"Now the police tell us they are still investigating this five months later despite the video evidence and the league admits that several mistakes were made." (CBC.ca)
Sat Jun 15 03:06pm EDT
Just over a year ago, Edmonton Oilers' prospect Kristians Pelss was playing in the Memorial Cup with the Edmonton Oil Kings. He was coming off a strong 19-year-old season as a player who could grind, kill penalties, and also pop in a regular goal.
Pelss went missing on Monday, and there were then unconfirmed reports that his body was found in the Daugava, the river that runs through Riga, Latvia. Those have been confirmed:
Delfi News, Diena and Apollo - all Latvian news papers- say Pelss’s body was found in the Daugava River late Friday night.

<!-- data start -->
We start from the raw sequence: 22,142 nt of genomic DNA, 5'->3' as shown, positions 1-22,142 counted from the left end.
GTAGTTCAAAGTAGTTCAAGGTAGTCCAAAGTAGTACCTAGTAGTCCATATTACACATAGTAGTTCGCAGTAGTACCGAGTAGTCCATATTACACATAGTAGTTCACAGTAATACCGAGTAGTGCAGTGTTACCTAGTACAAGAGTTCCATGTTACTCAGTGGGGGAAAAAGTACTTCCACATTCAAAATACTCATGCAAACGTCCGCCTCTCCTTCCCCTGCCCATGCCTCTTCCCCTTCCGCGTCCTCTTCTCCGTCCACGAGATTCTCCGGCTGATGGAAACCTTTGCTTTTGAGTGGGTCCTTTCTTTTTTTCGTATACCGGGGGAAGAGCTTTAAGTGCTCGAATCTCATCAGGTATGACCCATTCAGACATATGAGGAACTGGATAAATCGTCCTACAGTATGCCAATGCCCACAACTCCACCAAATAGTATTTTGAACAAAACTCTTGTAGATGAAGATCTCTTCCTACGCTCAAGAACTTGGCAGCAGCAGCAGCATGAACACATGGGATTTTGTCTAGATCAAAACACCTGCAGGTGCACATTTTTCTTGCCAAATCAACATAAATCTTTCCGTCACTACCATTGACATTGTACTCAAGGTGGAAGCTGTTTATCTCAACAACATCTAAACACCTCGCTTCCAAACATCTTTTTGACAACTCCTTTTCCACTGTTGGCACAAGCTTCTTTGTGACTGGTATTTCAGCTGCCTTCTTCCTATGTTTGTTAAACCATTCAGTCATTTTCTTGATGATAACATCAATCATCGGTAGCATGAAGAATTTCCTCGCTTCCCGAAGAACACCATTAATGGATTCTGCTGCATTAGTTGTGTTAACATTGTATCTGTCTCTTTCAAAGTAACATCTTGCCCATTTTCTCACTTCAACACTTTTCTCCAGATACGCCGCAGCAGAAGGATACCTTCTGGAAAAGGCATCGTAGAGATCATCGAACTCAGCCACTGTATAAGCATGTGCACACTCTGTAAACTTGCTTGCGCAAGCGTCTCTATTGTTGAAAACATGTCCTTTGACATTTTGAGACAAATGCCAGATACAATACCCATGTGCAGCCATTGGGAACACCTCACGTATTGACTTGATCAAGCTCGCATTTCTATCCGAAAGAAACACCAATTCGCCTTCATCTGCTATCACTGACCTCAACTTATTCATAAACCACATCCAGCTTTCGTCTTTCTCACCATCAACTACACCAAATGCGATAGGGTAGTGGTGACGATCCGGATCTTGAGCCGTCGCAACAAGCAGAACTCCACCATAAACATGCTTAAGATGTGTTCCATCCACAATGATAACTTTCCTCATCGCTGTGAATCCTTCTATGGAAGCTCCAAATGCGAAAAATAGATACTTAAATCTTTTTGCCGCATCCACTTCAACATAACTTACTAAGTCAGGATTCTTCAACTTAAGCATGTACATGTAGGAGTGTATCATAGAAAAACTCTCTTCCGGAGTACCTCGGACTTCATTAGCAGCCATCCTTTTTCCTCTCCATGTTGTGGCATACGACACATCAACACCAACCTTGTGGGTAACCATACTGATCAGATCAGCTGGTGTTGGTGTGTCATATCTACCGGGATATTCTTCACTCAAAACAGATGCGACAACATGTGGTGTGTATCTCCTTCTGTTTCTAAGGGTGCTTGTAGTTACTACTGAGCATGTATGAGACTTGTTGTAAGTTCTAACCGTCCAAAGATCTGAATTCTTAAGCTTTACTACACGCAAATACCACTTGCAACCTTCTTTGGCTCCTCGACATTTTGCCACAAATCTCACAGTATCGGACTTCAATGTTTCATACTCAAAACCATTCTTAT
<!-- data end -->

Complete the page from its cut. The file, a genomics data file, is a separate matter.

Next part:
Pelss disappeared Tuesday, and local media reported that the 20-year-old hockey player jumped off a bridge in his home town of Riga.
Fri Jun 14 11:07am EDT
Stability and Sting are not that far apart in the dictionary, but have often tended to be light-years apart where the Sarnia OHL franchise is concerned.
Fortunately for the Sting, which promoted alumnus and former NHLer Trevor Letowski from assistant to head coach on Friday morning, it did not overthink the first step of the post-Jacques Beaulieu era. While their former coach and GM might have come across as a bit bull-in-a-china-shop by times, it's best to have some continuity for the Sting's younger cohort, which includes 11 players who are moving into their 17- and 18-year-old seasons. So promoting Letowski, while trying to retain Alex Galchenyuk Sr. as a de facto skills coach, probably makes the most sense for a franchise that found out two years after the fact that no, the ends did not justify the means with Beaulieu. Especially when the ends were successive first-round playoff exits and the embarrassment, by association, of a coach facing assault charges.